This is due not only to the slower than it appears movement of the characters, but the design of the maps, too. Each map, unlike many online first person shooters, is effectively a series of corridors and passageways with a couple of open areas. These corridors and passageways mean that the player is relatively safe, with the possibility of attack coming only from certain angles; angles that are generally obvious simply from glancing around. There are few hidey holes or enemies waiting in surprise, which means that a new player need focus only on their twitch reflexes.
Of course, the maps do have their own little kinks here and there. Though minor, they do give a knowledgeable player a noticeable advantage, but two other clever tricks are employed to avoid frustration and get a new player up to speed as quickly as possible. The first is the kill cam which not only teaches you how to approach aiming and movement—if someone is repeatedly killing you, just take note of how they did!—but also where your murderer came from or was hiding. I did say there were only two, but it’s more like two and a half!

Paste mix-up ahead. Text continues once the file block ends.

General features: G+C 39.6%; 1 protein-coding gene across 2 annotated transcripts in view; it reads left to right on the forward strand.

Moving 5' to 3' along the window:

The half is the action movie special effects on the bullet tracers, which don’t just make things look cool and Bruce Willisy, but also help the player understand where the fire fights are, and where the action might be focused. The second (which probably only applies to deathmatch) is the variety in spawn points. Instead of having a very static spawn system, you can find yourself spawning all over the map, which forces you to visit more of the map, and not simply follow the same familiar paths that you’re comfortable with, due to the simple fact that it’s spawning you regularly in new places. Simple but effective.
After only a few games I had the basics down pat, and amongst players of a similar skill level was able to do very well indeed. However, this made for a slightly strange sense of progression. There was little satisfaction in becoming decent, because most of the work had been done subconsciously: I had been conditioned into understanding the maps, and the somewhat lightweight nature of the guns meant that there was little to learn about the gunplay, and much of what there was had been taught to me with the kill cams. Being a limited session, the experience system was meaningless.